Firefighters are working this week through the burn scar of the Lobster Creek Fire 14 miles northeast of Gold Beach, extinguishing hot spots and smoldering embers.
The 397-acre fire started July 1 in the county-owned Lobster Creek Youth Campground, which was rented out to a group of about 20 adults and 20 youth for environmental activist training. The group said “we saw smoke and then we saw fire,” according to Curry County Sheriff John Ward.
So far, the fire is estimated to have cost more than $2 million.
According to the Coos Forest Protective Association (CFPA), dangerous trees will be identified and felled, and soil disturbed by the fire has loosened up rocks that continue to roll off the steep slopes and onto roads.
The fire is not spreading or smoking, yet the area is still not safe to enter, fire officials said.
CFPA officials know people are interesting in touring the Lobster Creek Fire area, but asks they stay away for now, as the agency’s top priority is still firefighter and public safety.
Smokes and hotspots
Wildfires often appear to have been extinguished after lying dormant for a long, cold winter, but hotspots can lurk in the soil or deep in roots and flare up again when the temperatures go back up, according to Jefrey Chase of the Oregon Department of Forestry.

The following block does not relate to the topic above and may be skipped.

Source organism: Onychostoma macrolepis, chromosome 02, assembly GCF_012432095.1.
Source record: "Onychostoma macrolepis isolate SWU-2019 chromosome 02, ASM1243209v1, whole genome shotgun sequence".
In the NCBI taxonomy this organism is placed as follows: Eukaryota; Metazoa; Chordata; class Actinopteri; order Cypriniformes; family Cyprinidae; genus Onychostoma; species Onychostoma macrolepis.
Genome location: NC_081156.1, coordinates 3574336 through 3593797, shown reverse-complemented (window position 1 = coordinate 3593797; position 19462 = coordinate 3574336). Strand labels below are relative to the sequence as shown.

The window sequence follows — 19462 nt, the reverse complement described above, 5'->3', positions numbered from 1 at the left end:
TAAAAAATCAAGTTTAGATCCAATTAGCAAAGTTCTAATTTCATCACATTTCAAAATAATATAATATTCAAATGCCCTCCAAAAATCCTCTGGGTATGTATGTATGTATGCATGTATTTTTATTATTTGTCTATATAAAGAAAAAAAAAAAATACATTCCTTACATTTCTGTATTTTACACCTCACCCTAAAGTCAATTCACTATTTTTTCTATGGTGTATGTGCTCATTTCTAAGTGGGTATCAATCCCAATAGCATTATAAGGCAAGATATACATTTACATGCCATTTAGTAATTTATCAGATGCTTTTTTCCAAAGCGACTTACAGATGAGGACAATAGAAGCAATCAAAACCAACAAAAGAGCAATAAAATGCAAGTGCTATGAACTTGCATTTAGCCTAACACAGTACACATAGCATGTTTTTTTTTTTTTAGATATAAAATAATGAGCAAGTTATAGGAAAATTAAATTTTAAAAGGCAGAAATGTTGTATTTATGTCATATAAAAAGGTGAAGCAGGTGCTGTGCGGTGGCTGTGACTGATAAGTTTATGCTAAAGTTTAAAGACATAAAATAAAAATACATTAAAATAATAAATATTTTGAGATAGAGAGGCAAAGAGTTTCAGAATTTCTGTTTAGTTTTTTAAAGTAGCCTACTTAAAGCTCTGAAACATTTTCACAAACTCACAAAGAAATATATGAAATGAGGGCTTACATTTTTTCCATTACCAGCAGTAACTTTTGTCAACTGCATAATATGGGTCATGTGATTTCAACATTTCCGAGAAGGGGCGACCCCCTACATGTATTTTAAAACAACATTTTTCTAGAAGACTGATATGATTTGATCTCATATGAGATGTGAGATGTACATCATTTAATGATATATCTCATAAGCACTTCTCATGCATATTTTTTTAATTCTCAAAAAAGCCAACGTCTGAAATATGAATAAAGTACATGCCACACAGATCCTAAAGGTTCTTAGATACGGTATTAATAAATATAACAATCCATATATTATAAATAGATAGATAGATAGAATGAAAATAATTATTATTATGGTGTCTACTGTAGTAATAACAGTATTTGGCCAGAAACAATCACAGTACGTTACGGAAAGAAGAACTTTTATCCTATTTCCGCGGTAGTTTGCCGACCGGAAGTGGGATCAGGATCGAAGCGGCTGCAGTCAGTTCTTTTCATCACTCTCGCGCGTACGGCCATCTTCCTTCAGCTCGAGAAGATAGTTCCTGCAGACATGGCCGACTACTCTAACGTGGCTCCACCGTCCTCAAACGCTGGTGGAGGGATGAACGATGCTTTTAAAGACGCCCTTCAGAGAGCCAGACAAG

That has already happened this summer in the burn scar of last year’s Eagle Creek Fire in the Columbia River Gorge, which burned almost 50,000 acres and cost more than $37 million to extinguish.
“Hotspots are not uncommon in heavy fuels like logs and organic duff that can hold heat over winter and flare back up after a period of warm, dry weather,” Chase said.
Hotspots, fire-weakened trees and loose boulders are among the known hazards in areas burned by wildfires. Add rain and an area can be susceptible to rock and landslides, as well, fire officials said.
A Chetco Effect, when hot, dry winds blow down the Chetco River toward the sea, is forecast for today. And the seasonal outlook suggests a hot, dry summer with elevated fire danger in Oregon, Chase said.
People are reminded to be vigilant with campfires and observe any local prohibitions due to fire hazards. Fireworks — the cause of the Eagle Creek Fire — are always illegal on federal public land, and campfires should be “stone-cold out” before leaving; if it is too hot to touch, it is too hot to leave.
Visitors are encouraged to contact local offices or recreation sites to “know before you go” if fire restrictions or closures are in place.
For more information on closures and fire prevention, visit www.coosfpa.net or call the closure line at 541-267-1789.